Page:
Flag football flourishes around Fayette

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Girls flag football is bringing the game to a whole new batch of student-athletes at three Fayette high schools. Photo/Fayette County School System.
Girls flag football is bringing the game to a whole new batch of student-athletes at three Fayette high schools. Photo/Fayette County School System.

Georgia is a football-crazed state, and girls flag football is bringing the game to whole new batch of high school student-athletes in Fayette County.

The GHSA first sanctioned girls flag football as an official sport for the 2020-21 school year, and Fayette County High joined play the second year, with Starr’s Mill and Whitewater entering the fray this year.

The foundations of the sport are the same as tackle football, with several important changes. There are fewer players on the field (7-on-7 instead of 11-on-11), and the field itself is smaller (80 yards instead of 100), and the offense has four downs to go 20 yards instead of 10 yards for a first down. In between are a lot of unique changes to make it fast-paced football action with the tackling replaced by pulling a flag belt.

The Fayette County High Tigers are veterans of the gridiron with a full season already under their flag belts. They went 4-4 overall last year as the new kids on the block.

“The biggest difference from year one to year two is that my ladies, and us as coaches, are more accustomed to the game of flag football now,” said head coach Channing Welch. “Last year was really a learning experience for everyone, especially with the rules and techniques needed to play flag football. So, this year it has been much easier to navigate due to the coaches and players having that first season under our belts.”

Whitewater High is always looking to add programs and activities to highlight their talented students, and flag football was a great match because it is one of the fastest growing sports for girls in the state.

“Our female sports have been so successful that we thought this would be a great opportunity for a lot of our athletes to participate in something new and exciting,” said Whitewater athletic director Jason Barnes. “The response has been tremendous. We have female athletes who play other sports for us here that have added flag football as a second or third sport. We have others that have never tried a sport that have jumped right in and found it to be something they enjoy. Our booster parents have provided immediate support for the team and coaches. The entire community has really embraced the addition.”

At Starr’s Mill High, where they regularly compete for the Director’s Cup for all-around athletic excellence, flag football offers another chance to battle for championships.

“I wanted to start flag football at Starr’s Mill because I felt it gave our girls another opportunity to play a team sport, learn leadership, be active, and have fun,” said SMHS athletic director Shane Ratliff. “It gives our kids the opportunity to get away from the challenges of their lives and have fun.”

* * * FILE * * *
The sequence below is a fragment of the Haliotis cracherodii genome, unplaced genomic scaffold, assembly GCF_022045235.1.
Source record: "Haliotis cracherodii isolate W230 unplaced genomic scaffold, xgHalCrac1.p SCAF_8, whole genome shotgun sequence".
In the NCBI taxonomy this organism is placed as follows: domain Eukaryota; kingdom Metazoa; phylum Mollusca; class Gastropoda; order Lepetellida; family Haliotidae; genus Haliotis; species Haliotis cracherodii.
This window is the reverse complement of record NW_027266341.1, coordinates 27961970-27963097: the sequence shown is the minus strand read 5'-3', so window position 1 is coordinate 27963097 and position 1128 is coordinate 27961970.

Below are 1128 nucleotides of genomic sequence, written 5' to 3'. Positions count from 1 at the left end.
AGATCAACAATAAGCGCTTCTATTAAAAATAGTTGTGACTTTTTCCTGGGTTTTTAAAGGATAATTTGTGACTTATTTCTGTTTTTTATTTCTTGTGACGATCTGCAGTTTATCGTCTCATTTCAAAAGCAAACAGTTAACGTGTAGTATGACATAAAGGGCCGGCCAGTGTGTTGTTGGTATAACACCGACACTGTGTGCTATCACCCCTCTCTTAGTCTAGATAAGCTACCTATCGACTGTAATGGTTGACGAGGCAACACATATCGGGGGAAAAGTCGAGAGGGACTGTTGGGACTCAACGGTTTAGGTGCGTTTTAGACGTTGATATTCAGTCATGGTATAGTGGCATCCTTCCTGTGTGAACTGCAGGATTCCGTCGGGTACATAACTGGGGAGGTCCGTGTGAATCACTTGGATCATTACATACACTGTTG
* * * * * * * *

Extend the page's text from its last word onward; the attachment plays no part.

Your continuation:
The excitement was palpable at the school.

“The response has been overwhelming. In our first season, we built a 9th grade, junior varsity, and varsity team,” said Ratliff. “We have been able to recruit the best girl athletes in the school, and they are so excited about the new challenge and learning this new sport.”

The Panthers have gotten off to a flying start, qualifying for the state playoffs in their first year. They are playing under the leadership of a veteran coach who is also new to the sport in Mark Williamson, previously the long-time coach of their softball team.

“I think what I like best about our team is just watching the relationships that are being developed. We have players from many different sports and some that have never played a team sport at the high school, and they are all developing friendships with players they may have never met if it weren’t for flag football,” said Williamson. “It’s really special watching them grow together as a team and watching them help each other”

Rather than finding players or learning the game, the biggest challenges have been equipment-based, like finding enough flag belts and proper footballs, because of the rapid rise of the sport.

“Starting from ground zero has not been bad at all because we have the support of our parents, players, and administration. I think everyone is eager to see where this can go for some of the athletes,” said Williamson. “Everybody is eager to learn the game. I think a lot of them came into this with some football knowledge, but the game of flag is a little different than what they were expecting. They are catching on quickly and learning the differences between flag and tackle football.” — Story courtesy of the Fayette County School System.

Below are photos provided by the Fayette County School System.

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